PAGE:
While I never joined Beth as a student on one of her trips to La Selva, on a score of occasions I’ve had the pleasure of overlapping with Beth and a cohort of her students at the field station in Costa Rica while I was doing my own work (often with my students). Each time, I got a kick out of watching Oxy students training into talented and curious investigators under her guidance. My deeply warm feelings for Beth stem from the privilege of seeing a career’s worth of her students benefit from her as much as I have.

Terry McGlynn ’93 is a professor of biology at Cal State Dominguez Hills.

“You will always be an inspiration to me and therefore impact future generations of scientists to come.”

Rachel Rodriguez ’98: Beth Braker’s expertise is in the field, in the outdoors, in the jungle. My first class with her was unlike any other class I had taken to that point. I found it so interesting, it enveloped me. Whether identifying birds or native plant species, being with her in the field/lab was pure joy. 

To this day I don’t know what she saw in me—a random third-year general bio major who didn’t initially have an interest in ecology—but I consider myself lucky. She encouraged and helped me write my own research project to conduct in the rainforest of Costa Rica. With her guidance I grew as both a student and a person. I found myself and my passion. Upon my return I worked in her lab using aerial photos to monitor native plant populations of Southern California.

Professor Braker was such a supportive and integral part of my Oxy experience that she became my inspiration to become a teacher, to share with my students a love of science and open their eyes to worlds beyond the classroom and the community in which they live. 

Later, again because of her belief in me and recommendation, I was able to go back to Costa Rica and mentor new teachers who were part of the master’s program at Oxy. I have since stepped up more as a leader in my own school, helping and supporting new teachers. She is and will forever be someone I look upon with awe in what she has accomplished in her remarkable life and career. 

Congratulations, Professor Braker, on your retirement from the classroom. Know that you will always be an inspiration to me and therefore impact future generations of scientists to come.

Rachel Rodriguez ’98 has been teaching at Pacoima Middle School since 1998.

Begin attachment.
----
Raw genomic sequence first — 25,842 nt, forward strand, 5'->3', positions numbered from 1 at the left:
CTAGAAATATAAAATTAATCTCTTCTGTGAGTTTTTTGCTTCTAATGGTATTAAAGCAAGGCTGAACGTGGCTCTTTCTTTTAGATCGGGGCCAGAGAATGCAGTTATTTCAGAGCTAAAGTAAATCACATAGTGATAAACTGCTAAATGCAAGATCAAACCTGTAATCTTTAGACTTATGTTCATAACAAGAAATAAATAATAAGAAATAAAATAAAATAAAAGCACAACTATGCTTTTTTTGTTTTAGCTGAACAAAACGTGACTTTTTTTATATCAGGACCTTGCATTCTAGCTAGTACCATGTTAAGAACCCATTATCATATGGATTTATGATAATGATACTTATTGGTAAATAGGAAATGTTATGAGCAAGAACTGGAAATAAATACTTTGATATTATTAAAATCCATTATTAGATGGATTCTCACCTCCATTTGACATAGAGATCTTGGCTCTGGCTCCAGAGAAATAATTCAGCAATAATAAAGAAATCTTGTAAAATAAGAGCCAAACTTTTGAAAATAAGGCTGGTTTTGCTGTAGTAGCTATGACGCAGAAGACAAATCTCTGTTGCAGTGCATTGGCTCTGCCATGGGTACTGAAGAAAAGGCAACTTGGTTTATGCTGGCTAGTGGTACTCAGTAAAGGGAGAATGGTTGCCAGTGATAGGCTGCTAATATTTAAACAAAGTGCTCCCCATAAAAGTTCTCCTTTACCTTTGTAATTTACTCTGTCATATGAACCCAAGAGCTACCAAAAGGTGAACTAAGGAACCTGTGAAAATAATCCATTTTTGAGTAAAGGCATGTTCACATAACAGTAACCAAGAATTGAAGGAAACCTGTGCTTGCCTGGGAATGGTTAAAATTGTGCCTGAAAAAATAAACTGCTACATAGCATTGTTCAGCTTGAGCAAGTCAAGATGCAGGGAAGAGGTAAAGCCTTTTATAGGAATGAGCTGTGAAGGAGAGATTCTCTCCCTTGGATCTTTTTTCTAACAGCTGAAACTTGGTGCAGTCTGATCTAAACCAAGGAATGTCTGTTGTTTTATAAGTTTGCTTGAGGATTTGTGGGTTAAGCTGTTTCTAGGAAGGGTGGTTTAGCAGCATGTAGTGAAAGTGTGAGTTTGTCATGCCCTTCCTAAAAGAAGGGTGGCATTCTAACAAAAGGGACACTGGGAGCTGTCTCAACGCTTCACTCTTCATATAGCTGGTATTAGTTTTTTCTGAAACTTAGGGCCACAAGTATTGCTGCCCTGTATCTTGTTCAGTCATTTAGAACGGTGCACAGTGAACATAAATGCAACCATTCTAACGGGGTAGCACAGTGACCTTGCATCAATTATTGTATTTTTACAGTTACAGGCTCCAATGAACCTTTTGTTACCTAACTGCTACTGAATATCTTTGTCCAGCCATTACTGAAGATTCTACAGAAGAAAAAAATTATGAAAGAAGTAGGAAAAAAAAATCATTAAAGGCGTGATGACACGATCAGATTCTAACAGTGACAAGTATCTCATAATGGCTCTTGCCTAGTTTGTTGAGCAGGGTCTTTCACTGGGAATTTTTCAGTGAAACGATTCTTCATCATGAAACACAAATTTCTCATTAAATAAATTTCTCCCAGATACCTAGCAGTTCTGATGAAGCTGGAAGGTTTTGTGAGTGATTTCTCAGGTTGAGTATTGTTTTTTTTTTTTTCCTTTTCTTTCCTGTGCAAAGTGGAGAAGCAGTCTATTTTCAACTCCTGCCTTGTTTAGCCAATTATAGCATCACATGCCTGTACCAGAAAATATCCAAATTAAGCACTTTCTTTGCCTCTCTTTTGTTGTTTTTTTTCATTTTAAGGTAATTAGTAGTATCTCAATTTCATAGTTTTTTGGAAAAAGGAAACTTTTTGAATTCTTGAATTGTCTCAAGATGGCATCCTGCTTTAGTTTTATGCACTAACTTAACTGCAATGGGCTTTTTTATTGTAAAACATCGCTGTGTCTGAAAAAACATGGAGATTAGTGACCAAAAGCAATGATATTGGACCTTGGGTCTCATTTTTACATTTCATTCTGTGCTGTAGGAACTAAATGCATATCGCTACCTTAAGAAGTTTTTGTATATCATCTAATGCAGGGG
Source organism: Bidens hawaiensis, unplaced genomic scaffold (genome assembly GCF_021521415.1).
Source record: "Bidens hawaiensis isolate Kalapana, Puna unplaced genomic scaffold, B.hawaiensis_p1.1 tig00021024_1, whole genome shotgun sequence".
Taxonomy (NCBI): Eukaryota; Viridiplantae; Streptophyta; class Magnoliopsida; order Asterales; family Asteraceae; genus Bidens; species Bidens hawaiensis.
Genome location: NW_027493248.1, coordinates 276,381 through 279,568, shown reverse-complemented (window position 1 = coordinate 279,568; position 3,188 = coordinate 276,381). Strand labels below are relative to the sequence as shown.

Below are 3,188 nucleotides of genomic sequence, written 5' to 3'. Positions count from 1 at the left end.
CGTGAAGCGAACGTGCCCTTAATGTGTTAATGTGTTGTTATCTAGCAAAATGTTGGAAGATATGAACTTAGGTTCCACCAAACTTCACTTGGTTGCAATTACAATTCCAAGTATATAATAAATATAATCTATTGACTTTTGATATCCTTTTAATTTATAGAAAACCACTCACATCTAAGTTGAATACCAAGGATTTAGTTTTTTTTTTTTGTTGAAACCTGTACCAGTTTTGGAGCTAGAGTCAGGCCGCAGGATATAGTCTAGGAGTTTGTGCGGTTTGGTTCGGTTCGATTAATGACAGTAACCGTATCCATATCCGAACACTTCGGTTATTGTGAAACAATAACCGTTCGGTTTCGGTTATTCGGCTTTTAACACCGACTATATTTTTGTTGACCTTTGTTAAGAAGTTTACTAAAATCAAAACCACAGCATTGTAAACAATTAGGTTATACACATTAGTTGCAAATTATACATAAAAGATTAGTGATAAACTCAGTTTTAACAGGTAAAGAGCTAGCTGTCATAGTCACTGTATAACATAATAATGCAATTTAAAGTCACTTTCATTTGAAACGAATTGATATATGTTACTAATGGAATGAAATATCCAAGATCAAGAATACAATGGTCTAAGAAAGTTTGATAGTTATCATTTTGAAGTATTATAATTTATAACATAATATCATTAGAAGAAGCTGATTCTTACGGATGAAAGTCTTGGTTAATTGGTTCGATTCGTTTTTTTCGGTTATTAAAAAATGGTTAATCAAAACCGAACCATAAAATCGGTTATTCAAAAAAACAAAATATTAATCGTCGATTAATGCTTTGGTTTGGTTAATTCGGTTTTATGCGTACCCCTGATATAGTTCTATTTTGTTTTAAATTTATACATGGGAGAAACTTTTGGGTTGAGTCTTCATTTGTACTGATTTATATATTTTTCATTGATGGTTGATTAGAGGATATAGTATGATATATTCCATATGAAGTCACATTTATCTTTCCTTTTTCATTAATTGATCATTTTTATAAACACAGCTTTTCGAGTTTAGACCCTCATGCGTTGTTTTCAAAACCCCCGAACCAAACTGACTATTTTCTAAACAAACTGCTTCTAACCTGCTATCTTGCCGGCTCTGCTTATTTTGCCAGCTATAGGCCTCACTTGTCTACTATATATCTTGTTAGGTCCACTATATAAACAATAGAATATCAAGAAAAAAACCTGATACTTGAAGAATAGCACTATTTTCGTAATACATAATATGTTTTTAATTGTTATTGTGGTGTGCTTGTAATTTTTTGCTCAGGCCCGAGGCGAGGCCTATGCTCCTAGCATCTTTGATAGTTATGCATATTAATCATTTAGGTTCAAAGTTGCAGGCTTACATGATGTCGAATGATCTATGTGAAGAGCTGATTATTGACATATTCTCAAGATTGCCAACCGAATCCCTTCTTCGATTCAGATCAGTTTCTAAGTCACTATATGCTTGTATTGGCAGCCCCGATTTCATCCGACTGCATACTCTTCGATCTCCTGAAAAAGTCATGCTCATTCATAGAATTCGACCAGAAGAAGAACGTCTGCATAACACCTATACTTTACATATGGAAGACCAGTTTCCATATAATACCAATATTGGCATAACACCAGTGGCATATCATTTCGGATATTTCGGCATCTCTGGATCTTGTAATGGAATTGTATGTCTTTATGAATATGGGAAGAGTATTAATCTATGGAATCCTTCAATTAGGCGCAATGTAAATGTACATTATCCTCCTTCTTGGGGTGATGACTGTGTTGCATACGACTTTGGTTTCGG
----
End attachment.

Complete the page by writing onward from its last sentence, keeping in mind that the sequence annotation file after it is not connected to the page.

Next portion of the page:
“Dr. Braker was always there if I needed ideas, direction, or inspiration to take the next step.”

Joan Dudney ’06: When I finally gathered enough courage to ask Dr. Braker for a letter of recommendation for graduate school, I was worried that she’d think I’d missed my opportunity or perhaps worse, she’d forgotten who I was. Much to my relief, she enthusiastically said yes, with a twist of playful impatience: “It’s about time,” she insisted.

Later that year, I matriculated at UC Berkeley, her alma mater, and somehow navigated the long and arduous task of obtaining a Ph.D. A few years after graduating, I started an assistant professorship at UC Santa Barbara, not far from Oxy, where I first learned to love field ecology. 

Braker lends a shoulder to Cruziohyla calcarifer in Costa Rica in 2017.
Braker lends a shoulder to Cruziohyla calcarifer in Costa Rica in 2017. Photo by Marc Campos

As I sit in my office overlooking Santa Cruz Island, I sometimes reminisce about the weeklong field expedition Dr. Braker organized for her students. Even the ferry to Santa Cruz Island was magical, as we boated alongside the largest pod of dolphins I’ve ever seen. I still remember glancing over at her brilliant smile wondering, “How is it possible that I get class credit for this?”

Every morning, her students and I would hop into the back of a truck and head out to a randomized plot to look for invertebrates. Though admittedly I was more excited about all the new species of wildflowers, I was happy to sift through the litter, trying to identify the incredibly diverse world of animals without vertebrae. Dr. Braker was the first person to show me that I could study outside. Until that class, I thought research was always conducted in cold, air-conditioned labs under microscopes. Small field classes like these are incredibly rare and yet so powerful for students. Dr. Braker’s long career facilitating these classes has inspired so many students to discover their passion for ecology and the great outdoors.

Dr. Braker encouraged me to apply for the Richter Fellowship, which sends students abroad to conduct independent research. I was chosen and elected to go to Belize, where I immersed myself in women-led grassroots conservation efforts. Working alongside kind­hearted and hardworking indigenous women inspired me to apply to the Peace Corps. Again, Dr. Braker enthusiastically supported my decision, at a time when I really needed a positive force to propel me through the feelings of fear and anxiety about the two-year commitment. Without such a strong, intelligent, and encouraging female scientist in my life, I would not be the scientist I am today.

I come from a low-income family and my brave but undereducated single mother had little idea about how to navigate college and graduate school. Dr. Braker was always there if I needed ideas, direction, or inspiration to take the next step. It made all the difference in the world knowing that I had this incredibly powerful, insightful, and joyful human being in my court. I can only hope to pay Dr. Braker’s generosity and kindness forward.

Joan Dudney ’06 is an assistant professor at UC Santa Barbara.